Whenever the Canada Pension Plan is amended, the chief actuary must prepare a supplementary actuarial report has to be prepared on it. That report, released late last month, contains several items of interest to most plan sponsors and participants.
Unless you read the legislation itself, this report may be the first time we see the use of the term year’s additional maximum pensionable earnings (YAMPE). The YAMPE is the new and higher earnings ceiling for the CPP and has been set at 14 per cent above the existing year’s maximum pensionable earnings (YMPE). The YAMPE is expected to be $82,700 by 2025, versus $72,500 for the YMPE. It could have been the other way around, with the YMPE being the higher number and a new name being given to the lower limit. This turns out to be important. If they had chosen the latter approach, earnings-related plans — like almost all public sector defined benefit pension plans — would have integrated automatically with the enhanced CPP.
As it is, the integration needs to be negotiated plan by plan and if an agreement cannot be reached, then pension benefits and contributions will increase significantly. This isn’t ideal since most public sector plans are already geared to provide a gross replacement rate (including old-age security benefits) of 80 per cent or so. A recent academic paper showed that 80 per cent of recent retirees who had a gross replacement rate of 65 to 75 per cent achieved a net replacement rate of at least 120 per cent.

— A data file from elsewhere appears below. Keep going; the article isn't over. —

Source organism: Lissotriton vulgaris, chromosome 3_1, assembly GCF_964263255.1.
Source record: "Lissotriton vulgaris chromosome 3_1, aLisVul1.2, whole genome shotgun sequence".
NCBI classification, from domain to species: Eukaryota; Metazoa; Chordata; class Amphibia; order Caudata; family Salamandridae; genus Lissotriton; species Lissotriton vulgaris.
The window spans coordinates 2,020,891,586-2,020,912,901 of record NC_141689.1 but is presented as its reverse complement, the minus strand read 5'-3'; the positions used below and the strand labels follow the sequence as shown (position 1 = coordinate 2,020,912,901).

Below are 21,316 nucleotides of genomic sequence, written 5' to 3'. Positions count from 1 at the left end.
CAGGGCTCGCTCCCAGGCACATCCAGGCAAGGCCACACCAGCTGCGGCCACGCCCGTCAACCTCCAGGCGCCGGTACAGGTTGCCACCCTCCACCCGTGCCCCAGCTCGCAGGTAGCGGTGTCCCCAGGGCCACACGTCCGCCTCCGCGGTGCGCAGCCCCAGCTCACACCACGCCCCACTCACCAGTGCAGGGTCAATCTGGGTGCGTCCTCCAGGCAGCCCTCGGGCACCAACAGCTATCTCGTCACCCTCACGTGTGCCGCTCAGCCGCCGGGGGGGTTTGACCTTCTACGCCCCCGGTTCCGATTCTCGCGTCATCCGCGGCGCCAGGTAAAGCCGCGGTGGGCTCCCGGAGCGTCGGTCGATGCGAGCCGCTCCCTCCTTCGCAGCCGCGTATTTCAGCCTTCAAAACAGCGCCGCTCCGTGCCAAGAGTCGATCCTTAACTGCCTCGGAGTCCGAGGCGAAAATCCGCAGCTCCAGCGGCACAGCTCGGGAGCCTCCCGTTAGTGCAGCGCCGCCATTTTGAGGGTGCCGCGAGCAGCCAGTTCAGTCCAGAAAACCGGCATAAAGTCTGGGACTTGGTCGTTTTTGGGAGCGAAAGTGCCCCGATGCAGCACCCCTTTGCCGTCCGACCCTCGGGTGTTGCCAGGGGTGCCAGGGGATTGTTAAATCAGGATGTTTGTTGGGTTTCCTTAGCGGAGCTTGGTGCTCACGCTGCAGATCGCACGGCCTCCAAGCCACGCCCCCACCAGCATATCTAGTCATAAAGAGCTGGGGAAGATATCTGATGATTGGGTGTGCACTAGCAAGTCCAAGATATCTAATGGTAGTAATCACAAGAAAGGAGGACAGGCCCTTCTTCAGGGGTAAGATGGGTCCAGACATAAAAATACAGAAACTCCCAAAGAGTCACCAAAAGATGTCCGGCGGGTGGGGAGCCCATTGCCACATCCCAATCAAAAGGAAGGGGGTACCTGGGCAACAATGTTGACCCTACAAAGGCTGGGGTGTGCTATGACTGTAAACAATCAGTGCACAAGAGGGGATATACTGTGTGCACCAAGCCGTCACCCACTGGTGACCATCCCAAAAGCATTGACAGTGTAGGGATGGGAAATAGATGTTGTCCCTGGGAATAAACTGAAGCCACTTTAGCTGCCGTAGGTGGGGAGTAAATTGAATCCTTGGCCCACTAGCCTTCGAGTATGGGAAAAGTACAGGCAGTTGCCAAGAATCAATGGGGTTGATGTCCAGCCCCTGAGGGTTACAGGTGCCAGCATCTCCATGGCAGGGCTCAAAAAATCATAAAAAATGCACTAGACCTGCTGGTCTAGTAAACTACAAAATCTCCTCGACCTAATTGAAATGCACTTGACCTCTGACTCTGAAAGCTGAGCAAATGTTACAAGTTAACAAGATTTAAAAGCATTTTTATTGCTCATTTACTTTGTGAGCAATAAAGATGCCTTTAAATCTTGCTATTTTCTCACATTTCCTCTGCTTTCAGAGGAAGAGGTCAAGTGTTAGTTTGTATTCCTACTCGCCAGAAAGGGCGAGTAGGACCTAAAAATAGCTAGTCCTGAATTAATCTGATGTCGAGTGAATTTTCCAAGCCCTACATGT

Both the YMPE and YAMPE need to be maintained indefinitely, since the contributions on this tranche of earnings result in a tax deduction rather than a tax credit. This need to have two thresholds will complicate matters for employers since CPP contributions have to be broken up into two parts for remittance and reporting purposes.
The report confirms that the additional contribution required on the new tranche of pensionable earnings (the portion between the YMPE and YAMPE) will be four per cent on the part of both employees and employers. By comparison, the contribution rate on earnings up to the original YMPE will be 5.95 per cent. It will be interesting to see if the public eventually twigs to the fact that higher earners will be paying a substantially lower rate than low-income earners to earn the same benefit rate.
By legislation, the CPP enhancement must be fully funded, whereas the current CPP is only about 20 per cent funded. As the report explains, full funding could result in as much as four times the volatility as the existing CPP. This greatly increases the possibility of future cutbacks in benefits or increases in contributions in the event of adverse experience.
The higher funding volatility means that a different investment policy will be needed for the assets that are earmarked to fund the CPP enhancement. It will be a more conservative asset mix that is expected to result in a lower long-term return. The real return on the new tranche of assets is expected to average 3.55 per cent over the next 75 years, compared to 3.98 per cent on the original CPP fund. Even these return assumptions may seem optimistic in a scenario of prolonged low interest rates where risk-free real returns are less than one per cent.